Brandon's Blog: Hall of Fame Men Gone But Not Forgotten
From top: Tony Branoff, Pete Elliott, Mike Shatusky

Jan. 10, 2013

University of Michigan director of athletics Dave Brandon will regularly offer his view on a variety of topics related to U-M and intercollegiate sports. All his posts, along with links to related content, will be available on his page,, and he is also on Twitter at @DaveBrandonAD.

As we start the new year with great excitement and high expectations for our University of Michigan varsity teams, the time-honored tradition of remembering the individuals from the past is vitally important to what makes the University of Michigan so special.

Three men who played football and helped make the Wolverines successful passed away in the last few weeks -- Pete Elliott, Tony Branoff and Mike Shatusky. All were honored as members of a Hall of Fame, and in their own way, they all played important roles in Michigan athletics.

The Elliott name is synonymous with U-M athletics. Pete's older brother Bump was an All-American, a head football coach and administrator for U-M, and Pete's sons, Dave and Bruce, also played football for the Wolverines.

The Bloomington (Ill.) High School multi-sport star played three sports for the Maize and Blue from 1945 to 1948 and earned 12 varsity letters.

Elliott was captain of the 1946-47 basketball team. In 1947-48, he was the Wolverines' MVP and first team All-Big Ten guard.

His golf skills placed him in the record books in '48 as well! He finished runner-up for the Wolverines in the Big Ten Golf Championships.

But football is what we will all remember Pete for the most! The All-American was a defensive star and was the quarterback of the "Mad Magicians" backfield playing alongside brother Bump and Bob Chappuis. He led U-M to an undefeated season and a national championship in 1947, including the 49-0 shutout of Southern Cal in the'48 Rose Bowl.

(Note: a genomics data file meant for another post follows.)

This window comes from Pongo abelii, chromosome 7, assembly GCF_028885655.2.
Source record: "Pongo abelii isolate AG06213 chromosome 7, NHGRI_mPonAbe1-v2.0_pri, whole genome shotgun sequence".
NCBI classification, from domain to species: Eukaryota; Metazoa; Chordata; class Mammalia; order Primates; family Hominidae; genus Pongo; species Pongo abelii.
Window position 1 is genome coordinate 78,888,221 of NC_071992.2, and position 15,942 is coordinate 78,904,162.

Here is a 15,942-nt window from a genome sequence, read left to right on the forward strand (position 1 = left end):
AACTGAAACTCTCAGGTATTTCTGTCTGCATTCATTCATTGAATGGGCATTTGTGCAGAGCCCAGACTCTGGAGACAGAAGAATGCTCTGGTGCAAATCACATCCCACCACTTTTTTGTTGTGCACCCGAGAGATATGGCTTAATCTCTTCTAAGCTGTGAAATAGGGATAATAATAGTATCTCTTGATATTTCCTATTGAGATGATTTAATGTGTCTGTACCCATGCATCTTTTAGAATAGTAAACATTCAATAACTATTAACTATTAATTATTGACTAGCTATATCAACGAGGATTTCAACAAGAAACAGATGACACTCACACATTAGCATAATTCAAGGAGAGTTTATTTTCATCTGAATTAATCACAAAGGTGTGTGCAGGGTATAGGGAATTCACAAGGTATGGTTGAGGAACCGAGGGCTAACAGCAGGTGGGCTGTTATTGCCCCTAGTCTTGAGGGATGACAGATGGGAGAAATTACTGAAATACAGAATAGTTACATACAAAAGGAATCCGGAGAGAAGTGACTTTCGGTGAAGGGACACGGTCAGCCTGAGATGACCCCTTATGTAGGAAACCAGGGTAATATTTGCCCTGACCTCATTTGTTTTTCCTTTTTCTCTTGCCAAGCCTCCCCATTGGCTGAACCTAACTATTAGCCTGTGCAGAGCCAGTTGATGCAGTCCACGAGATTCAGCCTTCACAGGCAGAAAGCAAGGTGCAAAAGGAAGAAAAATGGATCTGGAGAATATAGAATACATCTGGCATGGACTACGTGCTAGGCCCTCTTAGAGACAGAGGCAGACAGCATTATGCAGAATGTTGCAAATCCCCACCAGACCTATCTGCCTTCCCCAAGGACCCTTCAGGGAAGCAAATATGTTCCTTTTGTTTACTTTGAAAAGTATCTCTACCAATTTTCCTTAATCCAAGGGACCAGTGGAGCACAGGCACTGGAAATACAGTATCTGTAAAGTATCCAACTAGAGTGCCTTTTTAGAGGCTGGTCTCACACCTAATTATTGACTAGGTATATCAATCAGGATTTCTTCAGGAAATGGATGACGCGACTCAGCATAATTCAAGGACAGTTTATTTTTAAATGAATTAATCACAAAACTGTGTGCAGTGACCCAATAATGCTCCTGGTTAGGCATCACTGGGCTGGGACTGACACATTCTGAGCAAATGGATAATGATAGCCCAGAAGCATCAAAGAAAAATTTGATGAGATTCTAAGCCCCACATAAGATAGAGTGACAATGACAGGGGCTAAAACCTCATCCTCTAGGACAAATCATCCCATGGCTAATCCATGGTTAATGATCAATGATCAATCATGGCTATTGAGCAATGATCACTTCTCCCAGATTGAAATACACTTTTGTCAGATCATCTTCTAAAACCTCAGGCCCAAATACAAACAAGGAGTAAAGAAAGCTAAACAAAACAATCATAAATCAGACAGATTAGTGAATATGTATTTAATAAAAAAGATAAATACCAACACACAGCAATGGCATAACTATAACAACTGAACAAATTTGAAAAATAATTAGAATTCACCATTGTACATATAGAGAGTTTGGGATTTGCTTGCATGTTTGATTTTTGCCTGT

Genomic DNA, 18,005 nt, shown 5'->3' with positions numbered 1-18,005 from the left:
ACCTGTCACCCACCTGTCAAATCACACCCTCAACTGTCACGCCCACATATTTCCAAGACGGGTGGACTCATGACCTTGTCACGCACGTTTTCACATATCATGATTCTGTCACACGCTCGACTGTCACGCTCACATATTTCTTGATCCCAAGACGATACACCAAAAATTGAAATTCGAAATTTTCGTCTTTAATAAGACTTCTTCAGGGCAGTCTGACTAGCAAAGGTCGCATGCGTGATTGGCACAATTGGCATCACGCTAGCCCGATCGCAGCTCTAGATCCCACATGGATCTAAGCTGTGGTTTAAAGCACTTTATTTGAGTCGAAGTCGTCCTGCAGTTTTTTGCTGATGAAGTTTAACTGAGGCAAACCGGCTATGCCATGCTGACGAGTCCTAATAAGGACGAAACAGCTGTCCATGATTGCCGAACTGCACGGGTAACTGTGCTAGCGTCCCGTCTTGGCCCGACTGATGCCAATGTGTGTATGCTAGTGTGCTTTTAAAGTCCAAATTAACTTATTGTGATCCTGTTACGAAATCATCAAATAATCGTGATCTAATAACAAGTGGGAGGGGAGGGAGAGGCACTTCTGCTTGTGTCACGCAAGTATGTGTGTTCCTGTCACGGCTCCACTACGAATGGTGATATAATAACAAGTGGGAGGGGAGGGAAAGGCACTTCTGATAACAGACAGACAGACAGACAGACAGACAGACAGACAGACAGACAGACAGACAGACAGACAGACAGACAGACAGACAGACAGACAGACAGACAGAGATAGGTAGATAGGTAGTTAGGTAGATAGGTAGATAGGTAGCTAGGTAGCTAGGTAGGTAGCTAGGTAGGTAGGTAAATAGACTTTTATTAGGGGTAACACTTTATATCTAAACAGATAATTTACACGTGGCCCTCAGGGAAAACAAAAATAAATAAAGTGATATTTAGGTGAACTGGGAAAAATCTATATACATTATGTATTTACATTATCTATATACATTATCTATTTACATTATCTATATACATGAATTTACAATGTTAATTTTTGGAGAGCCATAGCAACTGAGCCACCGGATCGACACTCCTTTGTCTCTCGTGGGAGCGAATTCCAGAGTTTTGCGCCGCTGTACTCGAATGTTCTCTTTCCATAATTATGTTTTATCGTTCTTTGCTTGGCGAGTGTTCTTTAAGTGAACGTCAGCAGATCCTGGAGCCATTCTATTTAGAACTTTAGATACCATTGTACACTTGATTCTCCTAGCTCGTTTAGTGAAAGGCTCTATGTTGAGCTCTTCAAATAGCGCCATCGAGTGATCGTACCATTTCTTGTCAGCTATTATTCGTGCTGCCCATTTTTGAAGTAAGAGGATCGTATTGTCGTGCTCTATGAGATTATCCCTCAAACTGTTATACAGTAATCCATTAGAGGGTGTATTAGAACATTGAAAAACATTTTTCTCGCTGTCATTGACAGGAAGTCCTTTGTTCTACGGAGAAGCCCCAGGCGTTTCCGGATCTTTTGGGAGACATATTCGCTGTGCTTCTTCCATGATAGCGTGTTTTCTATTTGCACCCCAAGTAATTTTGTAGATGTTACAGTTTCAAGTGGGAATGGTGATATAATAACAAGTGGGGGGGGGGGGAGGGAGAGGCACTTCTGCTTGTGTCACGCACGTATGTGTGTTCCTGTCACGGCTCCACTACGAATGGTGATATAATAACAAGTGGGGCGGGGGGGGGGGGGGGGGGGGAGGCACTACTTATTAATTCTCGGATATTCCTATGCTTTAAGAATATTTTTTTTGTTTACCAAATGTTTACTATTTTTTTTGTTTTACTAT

Elliott made it to the Rose Bowl two more times as a head coach. In 1959 he took California to Pasadena with Joe Kapp as his quarterback, and in 1964 he coached Illinois to a 17-7 win over Washington behind a defense led by legendary linebacker Dick Butkus.

After he completed his coaching career, Elliott continued working in sports as the executive director of the Pro Football Hall of Fame in Canton, Ohio, from 1979 to 1996.

Pete Elliott was enshrined in the College Football Hall of Fame in 1994.

Tony Branoff played a few years after Elliott and did something Elliott never accomplished. Branoff threw a touchdown pass the first time he touched the ball for Flint Central High School and then became the first sophomore in Michigan football history to be named the team's Most Valuable Player, in 1953.

Born in Macedonia, the stocky, hard-nosed running sensation found himself in the backfield and as a return specialist. The Chicago Cardinals signed him in 1956, but knee injuries kept him out of the NFL. He remained in Ann Arbor, where he enjoyed a 37-year career as the personnel director of Cushing Malloy Lithographers.

Tony was inducted into the Greater Flint Area Sports Hall of Fame in 1992.

While Mike Shatusky didn't have the U-M honors Elliott and Branoff accumulated, he was still instrumental in the offensive backfield and as a return specialist in 1956 and 1957. He scored two touchdowns in one game against Iowa at Michigan Stadium in '56.

He went on to coach high school football in California but couldn't stay away from Michigan. After retiring from his job in public education, he worked at the U-M Golf Course until 2005 when a stroke set him back.

Mike earned his iconic sports status in 1982 when he was inducted in Michigan's Upper Peninsula Hall of Fame. He was a four-sport athlete at Menominee High School, where he was all-state in football and won four events in the 1948 U.P. Track Championships.

When one looks at the history of Michigan Athletics, it is Hall of Fame student-athletes like these we remember. Thank you, Pete, Tony and Mike, for the legacies you have left and for the role you played in helping build our great Michigan tradition.

May you all rest in peace.

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